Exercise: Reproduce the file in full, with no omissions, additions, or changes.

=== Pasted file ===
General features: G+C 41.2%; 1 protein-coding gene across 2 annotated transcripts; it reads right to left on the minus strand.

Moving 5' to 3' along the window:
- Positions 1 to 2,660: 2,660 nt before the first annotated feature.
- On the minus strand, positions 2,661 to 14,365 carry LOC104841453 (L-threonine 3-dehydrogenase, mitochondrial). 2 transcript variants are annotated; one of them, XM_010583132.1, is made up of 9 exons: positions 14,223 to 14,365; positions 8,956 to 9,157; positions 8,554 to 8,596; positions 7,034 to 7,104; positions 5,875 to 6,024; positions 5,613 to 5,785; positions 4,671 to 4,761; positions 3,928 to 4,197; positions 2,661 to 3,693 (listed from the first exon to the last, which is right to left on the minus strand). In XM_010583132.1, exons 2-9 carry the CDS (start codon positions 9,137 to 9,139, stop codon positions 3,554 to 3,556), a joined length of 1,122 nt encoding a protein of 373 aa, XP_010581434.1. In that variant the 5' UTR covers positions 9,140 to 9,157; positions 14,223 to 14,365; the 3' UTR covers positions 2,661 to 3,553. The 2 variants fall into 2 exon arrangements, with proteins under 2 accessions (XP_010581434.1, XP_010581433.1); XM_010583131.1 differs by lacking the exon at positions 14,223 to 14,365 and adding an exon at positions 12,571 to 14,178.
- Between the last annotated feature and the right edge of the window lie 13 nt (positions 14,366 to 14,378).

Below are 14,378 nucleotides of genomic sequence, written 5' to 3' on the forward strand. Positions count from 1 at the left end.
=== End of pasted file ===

General features: G+C 41.2%; 1 protein-coding gene across 2 annotated transcripts; it reads right to left on the minus strand.

Moving 5' to 3' along the window:
- Positions 1 to 2,660: 2,660 nt before the first annotated feature.
- On the minus strand, positions 2,661 to 14,365 carry LOC104841453 (L-threonine 3-dehydrogenase, mitochondrial). 2 transcript variants are annotated; one of them, XM_010583132.1, is made up of 9 exons: positions 14,223 to 14,365; positions 8,956 to 9,157; positions 8,554 to 8,596; positions 7,034 to 7,104; positions 5,875 to 6,024; positions 5,613 to 5,785; positions 4,671 to 4,761; positions 3,928 to 4,197; positions 2,661 to 3,693 (listed from the first exon to the last, which is right to left on the minus strand). In XM_010583132.1, exons 2-9 carry the CDS (start codon positions 9,137 to 9,139, stop codon positions 3,554 to 3,556), a joined length of 1,122 nt encoding a protein of 373 aa, XP_010581434.1. In that variant the 5' UTR covers positions 9,140 to 9,157; positions 14,223 to 14,365; the 3' UTR covers positions 2,661 to 3,553. The 2 variants fall into 2 exon arrangements, with proteins under 2 accessions (XP_010581434.1, XP_010581433.1); XM_010583131.1 differs by lacking the exon at positions 14,223 to 14,365 and adding an exon at positions 12,571 to 14,178.
- Between the last annotated feature and the right edge of the window lie 13 nt (positions 14,366 to 14,378).

Below are 14,378 nucleotides of genomic sequence, written 5' to 3' on the forward strand. Positions count from 1 at the left end.